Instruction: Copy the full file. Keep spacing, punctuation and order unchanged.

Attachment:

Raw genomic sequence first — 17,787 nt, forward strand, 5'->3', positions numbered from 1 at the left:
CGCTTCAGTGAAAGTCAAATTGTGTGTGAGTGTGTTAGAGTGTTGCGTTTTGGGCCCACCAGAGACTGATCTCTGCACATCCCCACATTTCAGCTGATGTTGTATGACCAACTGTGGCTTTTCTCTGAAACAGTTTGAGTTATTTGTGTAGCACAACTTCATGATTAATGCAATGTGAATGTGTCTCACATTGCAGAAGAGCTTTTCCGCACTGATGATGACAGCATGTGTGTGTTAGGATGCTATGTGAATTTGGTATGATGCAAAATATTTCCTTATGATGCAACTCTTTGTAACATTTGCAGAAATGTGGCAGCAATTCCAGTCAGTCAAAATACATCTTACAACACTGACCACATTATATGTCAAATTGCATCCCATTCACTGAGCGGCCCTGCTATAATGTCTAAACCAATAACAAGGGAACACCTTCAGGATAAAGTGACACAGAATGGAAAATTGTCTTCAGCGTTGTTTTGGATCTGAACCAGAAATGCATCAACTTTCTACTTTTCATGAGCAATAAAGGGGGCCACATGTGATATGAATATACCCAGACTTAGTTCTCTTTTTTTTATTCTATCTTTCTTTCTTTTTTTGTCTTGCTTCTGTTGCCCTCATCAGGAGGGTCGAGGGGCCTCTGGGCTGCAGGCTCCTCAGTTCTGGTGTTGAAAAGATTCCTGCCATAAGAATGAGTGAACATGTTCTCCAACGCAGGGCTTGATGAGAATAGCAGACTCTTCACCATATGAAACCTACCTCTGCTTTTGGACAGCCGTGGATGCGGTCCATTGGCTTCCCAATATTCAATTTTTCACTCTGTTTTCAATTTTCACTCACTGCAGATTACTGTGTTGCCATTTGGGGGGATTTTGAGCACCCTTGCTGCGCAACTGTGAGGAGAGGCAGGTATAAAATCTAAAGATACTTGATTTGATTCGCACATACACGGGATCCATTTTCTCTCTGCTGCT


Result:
Raw genomic sequence first — 17,787 nt, forward strand, 5'->3', positions numbered from 1 at the left:
CGCTTCAGTGAAAGTCAAATTGTGTGTGAGTGTGTTAGAGTGTTGCGTTTTGGGCCCACCAGAGACTGATCTCTGCACATCCCCACATTTCAGCTGATGTTGTATGACCAACTGTGGCTTTTCTCTGAAACAGTTTGAGTTATTTGTGTAGCACAACTTCATGATTAATGCAATGTGAATGTGTCTCACATTGCAGAAGAGCTTTTCCGCACTGATGATGACAGCATGTGTGTGTTAGGATGCTATGTGAATTTGGTATGATGCAAAATATTTCCTTATGATGCAACTCTTTGTAACATTTGCAGAAATGTGGCAGCAATTCCAGTCAGTCAAAATACATCTTACAACACTGACCACATTATATGTCAAATTGCATCCCATTCACTGAGCGGCCCTGCTATAATGTCTAAACCAATAACAAGGGAACACCTTCAGGATAAAGTGACACAGAATGGAAAATTGTCTTCAGCGTTGTTTTGGATCTGAACCAGAAATGCATCAACTTTCTACTTTTCATGAGCAATAAAGGGGGCCACATGTGATATGAATATACCCAGACTTAGTTCTCTTTTTTTTATTCTATCTTTCTTTCTTTTTTTGTCTTGCTTCTGTTGCCCTCATCAGGAGGGTCGAGGGGCCTCTGGGCTGCAGGCTCCTCAGTTCTGGTGTTGAAAAGATTCCTGCCATAAGAATGAGTGAACATGTTCTCCAACGCAGGGCTTGATGAGAATAGCAGACTCTTCACCATATGAAACCTACCTCTGCTTTTGGACAGCCGTGGATGCGGTCCATTGGCTTCCCAATATTCAATTTTTCACTCTGTTTTCAATTTTCACTCACTGCAGATTACTGTGTTGCCATTTGGGGGGATTTTGAGCACCCTTGCTGCGCAACTGTGAGGAGAGGCAGGTATAAAATCTAAAGATACTTGATTTGATTCGCACATACACGGGATCCATTTTCTCTCTGCTGCT